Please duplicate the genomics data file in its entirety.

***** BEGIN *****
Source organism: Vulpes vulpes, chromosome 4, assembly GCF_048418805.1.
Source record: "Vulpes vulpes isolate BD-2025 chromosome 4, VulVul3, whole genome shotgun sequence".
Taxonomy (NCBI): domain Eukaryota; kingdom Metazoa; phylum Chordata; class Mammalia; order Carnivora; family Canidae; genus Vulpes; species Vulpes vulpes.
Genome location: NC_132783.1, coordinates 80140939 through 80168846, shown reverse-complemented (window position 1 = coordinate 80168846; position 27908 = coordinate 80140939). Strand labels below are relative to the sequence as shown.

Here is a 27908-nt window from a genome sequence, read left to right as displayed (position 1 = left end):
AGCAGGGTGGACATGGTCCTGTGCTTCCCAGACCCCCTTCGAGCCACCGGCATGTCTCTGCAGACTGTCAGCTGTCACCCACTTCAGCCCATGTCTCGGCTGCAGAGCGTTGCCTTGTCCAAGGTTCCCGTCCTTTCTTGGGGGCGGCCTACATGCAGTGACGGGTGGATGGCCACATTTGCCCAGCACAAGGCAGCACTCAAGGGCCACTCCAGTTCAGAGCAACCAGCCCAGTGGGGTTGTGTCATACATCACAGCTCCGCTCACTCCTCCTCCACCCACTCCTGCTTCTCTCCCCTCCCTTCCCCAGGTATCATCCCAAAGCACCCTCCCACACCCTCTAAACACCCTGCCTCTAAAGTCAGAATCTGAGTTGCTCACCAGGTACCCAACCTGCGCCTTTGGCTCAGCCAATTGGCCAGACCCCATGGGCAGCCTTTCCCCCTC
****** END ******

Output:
Source organism: Vulpes vulpes, chromosome 4, assembly GCF_048418805.1.
Source record: "Vulpes vulpes isolate BD-2025 chromosome 4, VulVul3, whole genome shotgun sequence".
Taxonomy (NCBI): domain Eukaryota; kingdom Metazoa; phylum Chordata; class Mammalia; order Carnivora; family Canidae; genus Vulpes; species Vulpes vulpes.
Genome location: NC_132783.1, coordinates 80140939 through 80168846, shown reverse-complemented (window position 1 = coordinate 80168846; position 27908 = coordinate 80140939). Strand labels below are relative to the sequence as shown.

Here is a 27908-nt window from a genome sequence, read left to right as displayed (position 1 = left end):
AGCAGGGTGGACATGGTCCTGTGCTTCCCAGACCCCCTTCGAGCCACCGGCATGTCTCTGCAGACTGTCAGCTGTCACCCACTTCAGCCCATGTCTCGGCTGCAGAGCGTTGCCTTGTCCAAGGTTCCCGTCCTTTCTTGGGGGCGGCCTACATGCAGTGACGGGTGGATGGCCACATTTGCCCAGCACAAGGCAGCACTCAAGGGCCACTCCAGTTCAGAGCAACCAGCCCAGTGGGGTTGTGTCATACATCACAGCTCCGCTCACTCCTCCTCCACCCACTCCTGCTTCTCTCCCCTCCCTTCCCCAGGTATCATCCCAAAGCACCCTCCCACACCCTCTAAACACCCTGCCTCTAAAGTCAGAATCTGAGTTGCTCACCAGGTACCCAACCTGCGCCTTTGGCTCAGCCAATTGGCCAGACCCCATGGGCAGCCTTTCCCCCTC